Wednesday, March 02, 2005

Suicide bombers--or, what happened to Mohammed Bouyeri?


First of all, I don't think that suicide bombing represents the collapse of civilization, a moral low for the human race, or even a new tactic. As horrific as it appears to those of us who could never picture ourselves doing something similar, it is an effective and destructive means of making one's point. But history is full of examples of brutal violence--read about the practice of kamikaze
here--and if we just chalk these acts up to some nice metaphysical term like 'immorality' or 'blind hatred,' we will completely fail to understand them.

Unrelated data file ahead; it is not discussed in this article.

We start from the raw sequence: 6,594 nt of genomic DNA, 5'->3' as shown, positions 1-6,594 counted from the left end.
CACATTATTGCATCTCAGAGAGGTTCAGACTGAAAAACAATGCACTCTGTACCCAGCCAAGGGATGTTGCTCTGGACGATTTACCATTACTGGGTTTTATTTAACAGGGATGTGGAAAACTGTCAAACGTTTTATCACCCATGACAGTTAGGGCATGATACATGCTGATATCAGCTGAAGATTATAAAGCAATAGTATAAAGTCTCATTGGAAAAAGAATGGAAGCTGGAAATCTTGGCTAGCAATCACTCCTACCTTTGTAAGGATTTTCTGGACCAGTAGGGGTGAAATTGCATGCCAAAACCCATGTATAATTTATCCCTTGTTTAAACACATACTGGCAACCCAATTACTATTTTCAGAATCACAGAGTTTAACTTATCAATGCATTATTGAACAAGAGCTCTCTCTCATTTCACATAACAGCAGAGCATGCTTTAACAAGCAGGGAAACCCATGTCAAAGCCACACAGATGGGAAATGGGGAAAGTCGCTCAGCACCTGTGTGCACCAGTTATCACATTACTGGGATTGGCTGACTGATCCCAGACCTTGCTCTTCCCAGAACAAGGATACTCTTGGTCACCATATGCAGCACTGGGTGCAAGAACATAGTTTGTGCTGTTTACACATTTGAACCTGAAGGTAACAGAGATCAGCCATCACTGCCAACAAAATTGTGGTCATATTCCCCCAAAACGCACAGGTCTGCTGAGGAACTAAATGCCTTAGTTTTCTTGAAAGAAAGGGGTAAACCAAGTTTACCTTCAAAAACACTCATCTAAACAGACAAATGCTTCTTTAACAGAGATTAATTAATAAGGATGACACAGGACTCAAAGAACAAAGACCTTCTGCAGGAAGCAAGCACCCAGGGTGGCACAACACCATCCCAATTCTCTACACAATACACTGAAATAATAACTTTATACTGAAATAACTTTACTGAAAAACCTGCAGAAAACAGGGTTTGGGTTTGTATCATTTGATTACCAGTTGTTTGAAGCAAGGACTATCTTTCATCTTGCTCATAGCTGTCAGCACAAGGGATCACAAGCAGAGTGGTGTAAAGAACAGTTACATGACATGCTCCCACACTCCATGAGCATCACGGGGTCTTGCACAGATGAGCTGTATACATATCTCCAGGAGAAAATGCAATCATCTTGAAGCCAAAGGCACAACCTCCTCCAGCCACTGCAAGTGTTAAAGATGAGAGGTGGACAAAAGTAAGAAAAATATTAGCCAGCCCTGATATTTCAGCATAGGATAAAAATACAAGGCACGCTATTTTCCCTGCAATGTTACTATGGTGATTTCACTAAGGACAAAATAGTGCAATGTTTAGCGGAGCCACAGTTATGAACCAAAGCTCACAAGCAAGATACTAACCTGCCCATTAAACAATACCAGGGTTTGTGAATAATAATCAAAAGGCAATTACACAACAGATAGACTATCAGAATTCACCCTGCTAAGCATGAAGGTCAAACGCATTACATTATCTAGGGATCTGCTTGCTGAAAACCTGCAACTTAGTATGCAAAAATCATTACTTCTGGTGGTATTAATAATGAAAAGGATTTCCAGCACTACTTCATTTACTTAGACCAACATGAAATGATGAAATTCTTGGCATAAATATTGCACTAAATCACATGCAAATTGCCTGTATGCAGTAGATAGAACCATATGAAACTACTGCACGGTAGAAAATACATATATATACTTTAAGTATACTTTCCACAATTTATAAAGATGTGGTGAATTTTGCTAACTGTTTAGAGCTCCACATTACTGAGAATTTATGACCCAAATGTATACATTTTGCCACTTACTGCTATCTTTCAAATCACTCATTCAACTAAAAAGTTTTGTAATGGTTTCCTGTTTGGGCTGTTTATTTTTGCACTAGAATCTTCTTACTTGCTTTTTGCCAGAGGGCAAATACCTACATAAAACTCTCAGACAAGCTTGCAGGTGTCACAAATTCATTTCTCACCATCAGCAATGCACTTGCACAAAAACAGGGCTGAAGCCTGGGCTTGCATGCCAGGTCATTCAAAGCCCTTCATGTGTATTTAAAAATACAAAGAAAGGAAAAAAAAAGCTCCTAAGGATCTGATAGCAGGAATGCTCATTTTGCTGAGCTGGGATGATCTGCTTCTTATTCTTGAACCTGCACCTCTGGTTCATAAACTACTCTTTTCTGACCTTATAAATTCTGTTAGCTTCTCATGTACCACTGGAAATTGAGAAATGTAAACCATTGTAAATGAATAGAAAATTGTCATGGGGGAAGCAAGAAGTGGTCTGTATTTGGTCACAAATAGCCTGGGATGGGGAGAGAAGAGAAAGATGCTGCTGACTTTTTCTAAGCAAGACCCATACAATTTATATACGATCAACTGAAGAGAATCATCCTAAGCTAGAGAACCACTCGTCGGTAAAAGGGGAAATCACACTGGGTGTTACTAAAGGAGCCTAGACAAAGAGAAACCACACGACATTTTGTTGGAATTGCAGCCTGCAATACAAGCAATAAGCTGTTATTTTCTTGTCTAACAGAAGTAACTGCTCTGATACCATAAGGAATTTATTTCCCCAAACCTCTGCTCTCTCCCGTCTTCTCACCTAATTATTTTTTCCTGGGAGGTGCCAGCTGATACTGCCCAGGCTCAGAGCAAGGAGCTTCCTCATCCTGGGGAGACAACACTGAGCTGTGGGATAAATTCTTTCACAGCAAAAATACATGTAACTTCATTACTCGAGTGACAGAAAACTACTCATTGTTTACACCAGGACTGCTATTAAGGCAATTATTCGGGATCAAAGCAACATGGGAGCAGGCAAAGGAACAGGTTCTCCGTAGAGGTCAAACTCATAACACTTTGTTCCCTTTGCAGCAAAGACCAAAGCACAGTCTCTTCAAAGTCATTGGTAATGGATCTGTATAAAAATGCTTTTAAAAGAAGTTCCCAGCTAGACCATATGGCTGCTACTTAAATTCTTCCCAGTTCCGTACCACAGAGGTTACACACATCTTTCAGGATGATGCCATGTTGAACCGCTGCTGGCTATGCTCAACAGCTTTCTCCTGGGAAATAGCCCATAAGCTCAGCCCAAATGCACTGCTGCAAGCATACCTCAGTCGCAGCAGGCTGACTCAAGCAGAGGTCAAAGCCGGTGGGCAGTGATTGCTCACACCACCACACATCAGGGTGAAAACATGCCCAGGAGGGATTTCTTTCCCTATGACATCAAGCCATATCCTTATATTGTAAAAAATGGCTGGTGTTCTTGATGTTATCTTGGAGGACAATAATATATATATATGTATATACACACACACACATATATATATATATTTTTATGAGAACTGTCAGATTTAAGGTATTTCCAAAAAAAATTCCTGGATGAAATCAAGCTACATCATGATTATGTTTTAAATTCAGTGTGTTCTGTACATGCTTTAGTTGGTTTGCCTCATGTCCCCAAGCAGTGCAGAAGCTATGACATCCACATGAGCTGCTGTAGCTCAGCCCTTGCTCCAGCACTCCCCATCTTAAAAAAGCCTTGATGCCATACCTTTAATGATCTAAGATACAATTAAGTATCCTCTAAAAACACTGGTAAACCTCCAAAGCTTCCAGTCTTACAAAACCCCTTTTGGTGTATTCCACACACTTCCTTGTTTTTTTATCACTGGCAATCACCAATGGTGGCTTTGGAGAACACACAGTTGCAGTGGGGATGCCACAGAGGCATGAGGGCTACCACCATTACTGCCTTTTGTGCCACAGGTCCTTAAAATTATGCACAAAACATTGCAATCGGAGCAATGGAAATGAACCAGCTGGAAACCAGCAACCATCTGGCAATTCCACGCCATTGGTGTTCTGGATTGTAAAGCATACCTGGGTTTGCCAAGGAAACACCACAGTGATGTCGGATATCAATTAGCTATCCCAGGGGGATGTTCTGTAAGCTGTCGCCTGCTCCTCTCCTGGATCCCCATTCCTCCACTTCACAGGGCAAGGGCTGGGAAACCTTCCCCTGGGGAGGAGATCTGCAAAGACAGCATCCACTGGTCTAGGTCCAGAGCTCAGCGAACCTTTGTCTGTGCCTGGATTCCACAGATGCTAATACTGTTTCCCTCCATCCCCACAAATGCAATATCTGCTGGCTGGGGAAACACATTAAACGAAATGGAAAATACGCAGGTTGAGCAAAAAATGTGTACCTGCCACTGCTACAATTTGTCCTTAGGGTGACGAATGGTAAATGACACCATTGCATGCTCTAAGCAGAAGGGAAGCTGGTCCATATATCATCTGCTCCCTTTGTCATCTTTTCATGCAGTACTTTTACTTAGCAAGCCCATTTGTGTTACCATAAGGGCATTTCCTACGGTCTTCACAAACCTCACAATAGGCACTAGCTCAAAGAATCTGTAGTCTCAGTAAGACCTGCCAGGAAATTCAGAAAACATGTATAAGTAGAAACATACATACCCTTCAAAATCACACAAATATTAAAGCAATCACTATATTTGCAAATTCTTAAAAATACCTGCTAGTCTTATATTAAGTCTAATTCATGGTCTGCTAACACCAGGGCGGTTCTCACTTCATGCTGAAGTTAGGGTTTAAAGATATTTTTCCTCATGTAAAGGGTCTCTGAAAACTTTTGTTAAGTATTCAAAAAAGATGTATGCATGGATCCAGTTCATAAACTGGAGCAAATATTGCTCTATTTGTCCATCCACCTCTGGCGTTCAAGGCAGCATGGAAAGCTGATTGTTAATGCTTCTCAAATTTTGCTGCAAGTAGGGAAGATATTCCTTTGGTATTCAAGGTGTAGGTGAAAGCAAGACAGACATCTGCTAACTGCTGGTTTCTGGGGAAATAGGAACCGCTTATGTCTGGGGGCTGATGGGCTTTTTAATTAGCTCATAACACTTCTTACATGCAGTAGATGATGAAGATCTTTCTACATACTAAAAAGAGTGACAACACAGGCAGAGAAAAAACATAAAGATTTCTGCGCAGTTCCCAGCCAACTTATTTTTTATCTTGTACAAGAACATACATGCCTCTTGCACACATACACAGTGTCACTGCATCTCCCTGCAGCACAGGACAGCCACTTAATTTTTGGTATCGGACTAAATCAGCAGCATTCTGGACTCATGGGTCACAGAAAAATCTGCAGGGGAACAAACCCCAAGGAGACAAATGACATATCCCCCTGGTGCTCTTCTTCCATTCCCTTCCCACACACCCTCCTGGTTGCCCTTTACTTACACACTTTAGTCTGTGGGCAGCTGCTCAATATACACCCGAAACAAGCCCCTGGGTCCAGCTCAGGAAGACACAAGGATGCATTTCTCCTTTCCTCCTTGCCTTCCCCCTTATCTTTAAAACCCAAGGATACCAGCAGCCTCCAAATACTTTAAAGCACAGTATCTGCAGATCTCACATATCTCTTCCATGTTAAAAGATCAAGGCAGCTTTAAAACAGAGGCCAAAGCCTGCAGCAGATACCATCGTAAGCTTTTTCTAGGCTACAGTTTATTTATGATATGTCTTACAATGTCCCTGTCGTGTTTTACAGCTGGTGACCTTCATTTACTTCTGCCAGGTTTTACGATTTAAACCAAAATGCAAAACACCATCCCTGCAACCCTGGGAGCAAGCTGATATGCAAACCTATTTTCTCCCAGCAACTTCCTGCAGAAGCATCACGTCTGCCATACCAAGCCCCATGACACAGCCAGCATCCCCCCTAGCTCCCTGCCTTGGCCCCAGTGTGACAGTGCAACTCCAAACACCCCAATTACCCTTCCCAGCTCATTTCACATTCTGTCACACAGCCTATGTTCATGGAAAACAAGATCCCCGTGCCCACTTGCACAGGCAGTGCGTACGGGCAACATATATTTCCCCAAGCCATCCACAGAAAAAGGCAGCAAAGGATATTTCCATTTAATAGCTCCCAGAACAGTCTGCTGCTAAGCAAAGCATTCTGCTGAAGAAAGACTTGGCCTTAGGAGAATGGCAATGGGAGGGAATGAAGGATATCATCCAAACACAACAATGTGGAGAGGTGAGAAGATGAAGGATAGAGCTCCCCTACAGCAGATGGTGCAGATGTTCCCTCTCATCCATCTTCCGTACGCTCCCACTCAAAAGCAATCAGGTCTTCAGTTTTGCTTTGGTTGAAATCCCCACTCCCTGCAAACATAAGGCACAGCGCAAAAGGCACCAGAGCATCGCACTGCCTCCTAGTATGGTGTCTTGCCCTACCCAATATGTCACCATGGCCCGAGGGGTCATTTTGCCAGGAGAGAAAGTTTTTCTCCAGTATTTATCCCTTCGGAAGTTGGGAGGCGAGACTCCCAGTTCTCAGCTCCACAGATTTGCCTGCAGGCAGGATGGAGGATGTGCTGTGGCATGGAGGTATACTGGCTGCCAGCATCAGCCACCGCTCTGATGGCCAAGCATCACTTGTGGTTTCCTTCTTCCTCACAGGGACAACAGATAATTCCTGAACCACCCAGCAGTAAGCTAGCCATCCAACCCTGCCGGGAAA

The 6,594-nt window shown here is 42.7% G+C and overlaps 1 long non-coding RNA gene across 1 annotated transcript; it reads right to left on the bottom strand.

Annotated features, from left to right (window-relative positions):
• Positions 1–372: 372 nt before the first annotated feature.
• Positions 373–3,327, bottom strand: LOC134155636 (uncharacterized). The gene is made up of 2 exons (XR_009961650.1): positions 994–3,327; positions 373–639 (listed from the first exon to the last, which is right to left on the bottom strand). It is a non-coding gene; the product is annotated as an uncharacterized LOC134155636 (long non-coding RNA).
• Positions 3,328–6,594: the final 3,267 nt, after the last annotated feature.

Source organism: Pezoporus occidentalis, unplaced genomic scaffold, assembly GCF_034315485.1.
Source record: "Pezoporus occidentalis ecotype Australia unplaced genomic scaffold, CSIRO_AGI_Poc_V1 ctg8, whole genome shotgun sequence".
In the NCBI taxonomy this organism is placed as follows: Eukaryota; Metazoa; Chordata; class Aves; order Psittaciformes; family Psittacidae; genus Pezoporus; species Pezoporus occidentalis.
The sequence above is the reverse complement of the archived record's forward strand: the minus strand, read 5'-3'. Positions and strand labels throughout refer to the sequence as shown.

I suppose the extreme conservative reason for the current wave of bombings, from 9/11 to the ongoing Iraqi and Palestian insurgencies, is that the bombers hate our freedom and prosperity; conversely, the extreme liberal reason would be something about how American hegemony has oppressed them and they have nowhere else to turn. Neither of these explanations is satisfactory, because they don't take any psychological factors into account.

While most of today's suicide bombers are young Islamic men, that is as far as you are going to get demographically. They're not necessarily poor, they're not necessarily uneducated, and they probably believe that they are carrying out their mission for a plurality of factors: money, respect, pride, war, loyalty, anger, protest, etc. For example, you can read about Theo Van Gogh's killer
here. He was an upstanding, middle class member of his community until he was taken in by a radical mosque: